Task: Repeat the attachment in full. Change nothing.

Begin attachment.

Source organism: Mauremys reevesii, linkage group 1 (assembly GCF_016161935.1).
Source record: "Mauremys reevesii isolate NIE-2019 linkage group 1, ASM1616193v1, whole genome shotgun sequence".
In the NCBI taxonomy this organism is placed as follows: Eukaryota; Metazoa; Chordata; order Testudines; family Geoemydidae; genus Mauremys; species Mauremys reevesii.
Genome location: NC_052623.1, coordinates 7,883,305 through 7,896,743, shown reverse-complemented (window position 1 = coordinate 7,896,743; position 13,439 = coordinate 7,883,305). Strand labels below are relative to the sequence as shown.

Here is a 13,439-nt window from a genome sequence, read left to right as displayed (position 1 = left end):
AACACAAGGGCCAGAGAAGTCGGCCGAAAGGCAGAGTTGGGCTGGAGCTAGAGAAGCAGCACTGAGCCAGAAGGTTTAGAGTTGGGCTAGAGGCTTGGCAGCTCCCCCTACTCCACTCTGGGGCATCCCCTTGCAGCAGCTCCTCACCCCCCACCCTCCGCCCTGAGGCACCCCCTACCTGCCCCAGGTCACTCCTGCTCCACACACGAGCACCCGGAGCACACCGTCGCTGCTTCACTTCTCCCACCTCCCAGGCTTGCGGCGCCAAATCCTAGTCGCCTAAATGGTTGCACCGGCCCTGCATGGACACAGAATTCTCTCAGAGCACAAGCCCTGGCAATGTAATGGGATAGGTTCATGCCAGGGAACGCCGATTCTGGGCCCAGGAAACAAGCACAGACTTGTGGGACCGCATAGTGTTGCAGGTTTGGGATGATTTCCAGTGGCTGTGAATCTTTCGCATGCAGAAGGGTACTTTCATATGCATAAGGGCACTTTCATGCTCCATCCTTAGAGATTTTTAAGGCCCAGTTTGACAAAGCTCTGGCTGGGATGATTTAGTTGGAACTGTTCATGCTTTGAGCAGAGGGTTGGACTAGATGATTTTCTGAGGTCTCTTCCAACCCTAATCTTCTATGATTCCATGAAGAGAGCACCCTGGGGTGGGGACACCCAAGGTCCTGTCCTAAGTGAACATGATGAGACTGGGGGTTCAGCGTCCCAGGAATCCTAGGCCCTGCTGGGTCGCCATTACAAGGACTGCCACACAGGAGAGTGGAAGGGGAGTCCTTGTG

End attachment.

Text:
Source organism: Mauremys reevesii, linkage group 1 (assembly GCF_016161935.1).
Source record: "Mauremys reevesii isolate NIE-2019 linkage group 1, ASM1616193v1, whole genome shotgun sequence".
In the NCBI taxonomy this organism is placed as follows: Eukaryota; Metazoa; Chordata; order Testudines; family Geoemydidae; genus Mauremys; species Mauremys reevesii.
Genome location: NC_052623.1, coordinates 7,883,305 through 7,896,743, shown reverse-complemented (window position 1 = coordinate 7,896,743; position 13,439 = coordinate 7,883,305). Strand labels below are relative to the sequence as shown.

Here is a 13,439-nt window from a genome sequence, read left to right as displayed (position 1 = left end):
AACACAAGGGCCAGAGAAGTCGGCCGAAAGGCAGAGTTGGGCTGGAGCTAGAGAAGCAGCACTGAGCCAGAAGGTTTAGAGTTGGGCTAGAGGCTTGGCAGCTCCCCCTACTCCACTCTGGGGCATCCCCTTGCAGCAGCTCCTCACCCCCCACCCTCCGCCCTGAGGCACCCCCTACCTGCCCCAGGTCACTCCTGCTCCACACACGAGCACCCGGAGCACACCGTCGCTGCTTCACTTCTCCCACCTCCCAGGCTTGCGGCGCCAAATCCTAGTCGCCTAAATGGTTGCACCGGCCCTGCATGGACACAGAATTCTCTCAGAGCACAAGCCCTGGCAATGTAATGGGATAGGTTCATGCCAGGGAACGCCGATTCTGGGCCCAGGAAACAAGCACAGACTTGTGGGACCGCATAGTGTTGCAGGTTTGGGATGATTTCCAGTGGCTGTGAATCTTTCGCATGCAGAAGGGTACTTTCATATGCATAAGGGCACTTTCATGCTCCATCCTTAGAGATTTTTAAGGCCCAGTTTGACAAAGCTCTGGCTGGGATGATTTAGTTGGAACTGTTCATGCTTTGAGCAGAGGGTTGGACTAGATGATTTTCTGAGGTCTCTTCCAACCCTAATCTTCTATGATTCCATGAAGAGAGCACCCTGGGGTGGGGACACCCAAGGTCCTGTCCTAAGTGAACATGATGAGACTGGGGGTTCAGCGTCCCAGGAATCCTAGGCCCTGCTGGGTCGCCATTACAAGGACTGCCACACAGGAGAGTGGAAGGGGAGTCCTTGTG